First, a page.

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Brazilian Journal of Poultry Science

versão impressa ISSN 1516-635Xversão On-line ISSN 1806-9061

Rev. Bras. Cienc. Avic. v.8 n.2 Campinas abr./jun. 2006 

Comparison of chemical restraint techniques in ostrich (Struthio camelus)



Ciboto R; Cortopassi SRG; Lopes MAE; Carvalho RC; Baitelo CG

Faculdade de Medicina Veterinária e Zootecnia
Universidade de São Paulo

Mail Address




Chemical restraint in ostriches is usually required for short-time interventions. Thus, this study established and evaluated intravenous anesthetics formulated from commonly used drugs in order to accomplish total restraint on this species and allow painful procedures to be performed. Thirty male and female ostriches weighing from 40 to 90 kg were randomly distributed into five groups. Animals in Groups I, II and III were given acepromazine (0.25 mg/kg i.m.) and those in Groups IV and V were given xylazine (1.0 mg/kg i.m.). The following drugs were administered intravenously 15 to 20 min later: Group I – propofol (4.0 mg/kg), Groups II and IV – ketamine (5.0 mg/kg) and diazepam (0.25 mg/kg), Groups III and V – tiletamine-zolazepam (3.0 mg/kg). All protocols have produced satisfactory results regarding total containment, muscular relaxation and maintenance of the evaluated parameters within a normal range.

Keywords: Anesthesia; chemical restraint; muscular relaxation; ostrich.




Ostrich farming has increased worldwide in the last years and also in Brazil. As a consequence of the higher numbers of raising facilities and the size of flocks, the demand for veterinary services has also increased. Therefore, improvements in contention techniques are required in order to allow the accomplishment of medical procedures.

According to Huchzermeyer (2000), the ostrich is the biggest bird in the world and it may be 2.75 meters high and weigh 150 kilograms. Ostriches belong to the ratite family of birds that comprises running birds. They cannot fly because of their rudimentary wings. Furthermore, ostriches have strong legs that may be used as defense in fights, by forward kicking.

Ostrich farming is a recent economical activity worldwide (Carrer & Kornfeld, 1999). The first reference dates from the mid 1900's and have been reported in South Africa. According to Cornick-Seahorn (1996), this species preserves many characteristics from the wild animals and are highly susceptible to stress caused by handling and direct contact with humans, as usually occur during physical contention. Since ostriches are big and strong, physical contention may result in accidents leading to serious lesions not only in humans, but also in the birds.

The knowledge about ratite anesthesia refers mostly to non-captive, wildlife or even zoo animals, in contrast to little information available from ostriches reared in commercial production systems (Cornick-Seahorn, 1996).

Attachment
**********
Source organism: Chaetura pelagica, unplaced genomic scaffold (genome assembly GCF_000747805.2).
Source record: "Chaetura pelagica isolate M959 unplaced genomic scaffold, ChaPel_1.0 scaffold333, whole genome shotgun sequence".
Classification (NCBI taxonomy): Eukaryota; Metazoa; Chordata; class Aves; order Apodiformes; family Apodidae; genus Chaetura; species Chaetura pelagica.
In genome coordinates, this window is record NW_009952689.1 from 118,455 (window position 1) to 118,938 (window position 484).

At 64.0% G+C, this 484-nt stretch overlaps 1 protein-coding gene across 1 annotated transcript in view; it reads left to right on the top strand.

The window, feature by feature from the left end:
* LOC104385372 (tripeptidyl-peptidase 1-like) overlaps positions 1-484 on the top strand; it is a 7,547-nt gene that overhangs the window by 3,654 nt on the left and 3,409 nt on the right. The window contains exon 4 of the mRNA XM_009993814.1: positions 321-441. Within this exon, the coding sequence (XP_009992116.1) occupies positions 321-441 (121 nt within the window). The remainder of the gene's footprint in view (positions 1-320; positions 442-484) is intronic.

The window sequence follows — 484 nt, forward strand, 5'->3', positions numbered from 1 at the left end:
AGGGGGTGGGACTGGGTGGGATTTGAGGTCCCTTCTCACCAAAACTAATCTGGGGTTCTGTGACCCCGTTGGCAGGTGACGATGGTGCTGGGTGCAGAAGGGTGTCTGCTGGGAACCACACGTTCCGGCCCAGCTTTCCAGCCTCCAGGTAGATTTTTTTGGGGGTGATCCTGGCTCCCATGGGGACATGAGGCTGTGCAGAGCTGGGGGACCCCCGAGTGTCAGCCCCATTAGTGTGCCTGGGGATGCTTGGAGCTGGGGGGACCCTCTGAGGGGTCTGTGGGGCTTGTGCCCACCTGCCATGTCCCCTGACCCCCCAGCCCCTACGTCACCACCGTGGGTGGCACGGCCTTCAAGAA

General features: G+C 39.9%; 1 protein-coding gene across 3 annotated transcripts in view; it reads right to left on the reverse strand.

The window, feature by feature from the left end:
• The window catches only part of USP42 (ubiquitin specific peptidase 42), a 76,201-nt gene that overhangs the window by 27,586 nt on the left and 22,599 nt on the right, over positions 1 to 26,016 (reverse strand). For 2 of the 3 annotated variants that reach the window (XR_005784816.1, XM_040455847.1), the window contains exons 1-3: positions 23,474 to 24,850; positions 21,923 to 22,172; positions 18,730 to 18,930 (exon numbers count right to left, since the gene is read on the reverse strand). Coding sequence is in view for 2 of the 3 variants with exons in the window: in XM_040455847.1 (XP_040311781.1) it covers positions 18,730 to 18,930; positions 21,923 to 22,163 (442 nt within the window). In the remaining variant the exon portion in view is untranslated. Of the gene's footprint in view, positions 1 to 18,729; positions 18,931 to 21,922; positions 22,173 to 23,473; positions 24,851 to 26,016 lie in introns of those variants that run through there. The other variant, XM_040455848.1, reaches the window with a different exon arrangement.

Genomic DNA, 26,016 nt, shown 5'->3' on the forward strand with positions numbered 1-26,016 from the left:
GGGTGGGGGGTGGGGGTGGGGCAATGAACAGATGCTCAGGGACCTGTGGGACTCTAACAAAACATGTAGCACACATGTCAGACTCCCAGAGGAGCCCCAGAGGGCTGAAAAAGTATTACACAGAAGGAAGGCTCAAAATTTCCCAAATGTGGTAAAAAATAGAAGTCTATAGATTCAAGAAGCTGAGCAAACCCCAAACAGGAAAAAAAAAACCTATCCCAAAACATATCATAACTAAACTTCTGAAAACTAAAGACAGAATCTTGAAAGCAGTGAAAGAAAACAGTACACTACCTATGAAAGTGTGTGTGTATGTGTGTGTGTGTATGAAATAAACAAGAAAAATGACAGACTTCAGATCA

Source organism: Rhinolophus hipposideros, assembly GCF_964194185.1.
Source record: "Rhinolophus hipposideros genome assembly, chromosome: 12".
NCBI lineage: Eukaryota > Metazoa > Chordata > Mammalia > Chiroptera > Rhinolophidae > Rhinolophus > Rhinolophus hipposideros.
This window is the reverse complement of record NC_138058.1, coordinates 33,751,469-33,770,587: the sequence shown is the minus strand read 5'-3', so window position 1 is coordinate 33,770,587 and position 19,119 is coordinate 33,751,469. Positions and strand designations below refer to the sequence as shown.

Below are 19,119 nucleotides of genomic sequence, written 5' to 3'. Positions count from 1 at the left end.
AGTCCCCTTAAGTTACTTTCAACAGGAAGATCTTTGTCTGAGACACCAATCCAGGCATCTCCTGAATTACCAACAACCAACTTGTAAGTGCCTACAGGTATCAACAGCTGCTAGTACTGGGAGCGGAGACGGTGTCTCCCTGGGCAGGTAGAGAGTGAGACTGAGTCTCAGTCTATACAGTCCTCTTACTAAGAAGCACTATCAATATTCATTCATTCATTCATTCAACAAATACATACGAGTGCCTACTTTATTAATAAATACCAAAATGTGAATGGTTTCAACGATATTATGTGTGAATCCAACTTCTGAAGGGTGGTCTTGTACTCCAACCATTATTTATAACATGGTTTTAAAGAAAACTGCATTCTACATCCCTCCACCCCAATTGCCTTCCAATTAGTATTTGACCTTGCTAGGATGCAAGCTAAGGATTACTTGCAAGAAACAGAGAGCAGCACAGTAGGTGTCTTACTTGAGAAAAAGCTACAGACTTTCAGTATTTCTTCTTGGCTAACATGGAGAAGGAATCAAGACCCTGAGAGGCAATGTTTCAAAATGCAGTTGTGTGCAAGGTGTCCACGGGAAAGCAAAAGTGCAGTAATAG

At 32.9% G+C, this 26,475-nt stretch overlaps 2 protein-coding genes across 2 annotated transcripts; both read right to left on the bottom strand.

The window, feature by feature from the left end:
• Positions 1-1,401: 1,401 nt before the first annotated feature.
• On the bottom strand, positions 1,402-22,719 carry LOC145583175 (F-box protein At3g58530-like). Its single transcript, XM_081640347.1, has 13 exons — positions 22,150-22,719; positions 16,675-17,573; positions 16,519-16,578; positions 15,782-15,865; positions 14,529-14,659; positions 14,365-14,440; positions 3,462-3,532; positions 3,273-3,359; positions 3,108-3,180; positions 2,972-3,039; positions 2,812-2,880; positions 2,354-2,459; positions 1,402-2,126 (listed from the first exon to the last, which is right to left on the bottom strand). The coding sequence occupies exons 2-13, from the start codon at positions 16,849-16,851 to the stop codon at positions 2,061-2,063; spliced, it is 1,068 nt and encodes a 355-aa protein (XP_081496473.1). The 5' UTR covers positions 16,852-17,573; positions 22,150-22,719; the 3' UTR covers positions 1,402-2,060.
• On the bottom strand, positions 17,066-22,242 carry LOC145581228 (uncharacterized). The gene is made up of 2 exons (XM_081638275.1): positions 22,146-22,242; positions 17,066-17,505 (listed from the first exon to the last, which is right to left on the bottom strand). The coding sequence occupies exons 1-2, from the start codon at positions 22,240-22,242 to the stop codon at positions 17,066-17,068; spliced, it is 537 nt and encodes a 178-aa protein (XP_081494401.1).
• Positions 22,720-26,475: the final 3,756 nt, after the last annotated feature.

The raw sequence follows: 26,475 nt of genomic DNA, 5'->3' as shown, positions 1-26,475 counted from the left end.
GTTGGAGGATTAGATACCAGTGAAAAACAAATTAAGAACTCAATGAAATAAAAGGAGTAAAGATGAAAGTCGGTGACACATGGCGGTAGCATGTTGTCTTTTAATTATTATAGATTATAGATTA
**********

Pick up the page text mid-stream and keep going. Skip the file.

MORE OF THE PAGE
In commercial rearing, chemical interventions and restraining are needed in many procedures such as sample collection and picking of feathers, and also in minor procedures, i.e., suturing and placement of esophageal probe. Extensive and invasive procedures like orthopedic or intestinal surgeries are not frequently performed in this species. Therefore, the development of techniques that allow short-time chemical contention might be more useful than general anesthesia techniques.

According to Cornick-Seahorn (1996), the induction of anesthesia in ratites has been performed both IM and IV, and also by using inhalation anesthesia. The most used anesthetics are dissociative drugs, or yet associations between different drugs. The jugular, ulnar or metatarsal veins may be used in IV anesthesia.

The objective of this study was to perform a comparative analysis of different associations of anesthetic drugs in order to establish efficient techniques of short-term chemical contention to be used in commercially raised ostriches.



Thirty male and female ostriches (Struthio camelus) were used. The birds were aged between eight and twelve months, and weighed between 40 and 90 kg. The animals were bought from the ostrich farm Vereda dos Avestruzes, in Corumbataí, SP, Brazil.

The drugs used in the present study are listed below, together with the concentration:

  • Propofol1 - 10-ml vial at 10 mg/ml
  • Acepromazine2 - 20-ml vial at 10.0 mg/ml
  • Xylazine3 - 20-ml vial at 20 mg/ml
  • Diazepam4 - 2-ml vial at 5 mg/ml
  • Ketamine5 -10-ml vial at 100 mg/ml
  • Tiletamine-zolazepan6 - 5-ml vial at 50 mg/ml

The birds were kept in pasture areas and were caught using rakes adequate for ostrich restraint and hooded. After transference to a smaller paddock and recovering from constraint stress, they were submitted to physical examination before anesthesia. Examination included mucosa evaluation, lung and heart auscultation, heart frequency, respiratory frequency and temperature measurement.

The birds were randomly distributed into five groups of six birds. Groups I, II and III were given acepromazine (0.25 mg/kg IM) as pre-anesthesia drug, whereas Groups IV and V were given xylazine (1.0 mg/kg IM). After 15 minutes, a 16-G catheter was inserted into the ulnar vein of each bird and the drugs were administered as follows: Group I – propofol (4.0 mg/kg), Groups II and IV – ketamine (5.0 mg/kg) and diazepam (0.25 mg/kg), Groups III and V – tiletamine-zolazepan (3.0 mg/kg).

The induction phase was determined as the time lag between drug administration and loss of postural control. The maintenance phase was considered as the time interval during which the bird was completely immobilized. The total recovery phase was defined as the period of time from the recovery of sensitivity and presence of voluntary movements until the birds were able to stand up. The birds were kept with hoods for 15 minutes afterwards.